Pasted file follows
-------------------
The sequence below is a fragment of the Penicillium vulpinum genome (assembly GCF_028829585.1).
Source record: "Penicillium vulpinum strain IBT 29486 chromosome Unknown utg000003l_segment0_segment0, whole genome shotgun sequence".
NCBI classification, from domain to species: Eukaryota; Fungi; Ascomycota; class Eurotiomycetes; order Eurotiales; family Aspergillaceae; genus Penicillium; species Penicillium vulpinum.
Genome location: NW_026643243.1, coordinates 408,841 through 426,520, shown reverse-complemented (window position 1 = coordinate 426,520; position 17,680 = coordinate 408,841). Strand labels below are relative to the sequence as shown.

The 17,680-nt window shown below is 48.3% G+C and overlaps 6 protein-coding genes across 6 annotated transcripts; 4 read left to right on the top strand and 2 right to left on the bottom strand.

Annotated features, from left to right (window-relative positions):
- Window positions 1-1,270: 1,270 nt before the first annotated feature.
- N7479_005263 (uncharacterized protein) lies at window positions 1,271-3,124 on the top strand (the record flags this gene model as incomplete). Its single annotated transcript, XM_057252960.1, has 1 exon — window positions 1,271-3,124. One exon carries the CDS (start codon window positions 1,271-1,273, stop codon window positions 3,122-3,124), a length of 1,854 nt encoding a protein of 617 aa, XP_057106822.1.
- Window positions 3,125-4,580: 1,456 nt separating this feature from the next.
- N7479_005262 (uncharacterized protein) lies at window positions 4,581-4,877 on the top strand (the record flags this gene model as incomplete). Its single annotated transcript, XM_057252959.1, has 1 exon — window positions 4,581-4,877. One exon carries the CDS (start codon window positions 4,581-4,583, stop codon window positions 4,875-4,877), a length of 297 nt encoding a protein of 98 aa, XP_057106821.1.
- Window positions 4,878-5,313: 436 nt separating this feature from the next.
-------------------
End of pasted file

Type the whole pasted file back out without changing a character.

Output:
The sequence below is a fragment of the Penicillium vulpinum genome (assembly GCF_028829585.1).
Source record: "Penicillium vulpinum strain IBT 29486 chromosome Unknown utg000003l_segment0_segment0, whole genome shotgun sequence".
NCBI classification, from domain to species: Eukaryota; Fungi; Ascomycota; class Eurotiomycetes; order Eurotiales; family Aspergillaceae; genus Penicillium; species Penicillium vulpinum.
Genome location: NW_026643243.1, coordinates 408,841 through 426,520, shown reverse-complemented (window position 1 = coordinate 426,520; position 17,680 = coordinate 408,841). Strand labels below are relative to the sequence as shown.

The 17,680-nt window shown below is 48.3% G+C and overlaps 6 protein-coding genes across 6 annotated transcripts; 4 read left to right on the top strand and 2 right to left on the bottom strand.

Annotated features, from left to right (window-relative positions):
- Window positions 1-1,270: 1,270 nt before the first annotated feature.
- N7479_005263 (uncharacterized protein) lies at window positions 1,271-3,124 on the top strand (the record flags this gene model as incomplete). Its single annotated transcript, XM_057252960.1, has 1 exon — window positions 1,271-3,124. One exon carries the CDS (start codon window positions 1,271-1,273, stop codon window positions 3,122-3,124), a length of 1,854 nt encoding a protein of 617 aa, XP_057106822.1.
- Window positions 3,125-4,580: 1,456 nt separating this feature from the next.
- N7479_005262 (uncharacterized protein) lies at window positions 4,581-4,877 on the top strand (the record flags this gene model as incomplete). Its single annotated transcript, XM_057252959.1, has 1 exon — window positions 4,581-4,877. One exon carries the CDS (start codon window positions 4,581-4,583, stop codon window positions 4,875-4,877), a length of 297 nt encoding a protein of 98 aa, XP_057106821.1.
- Window positions 4,878-5,313: 436 nt separating this feature from the next.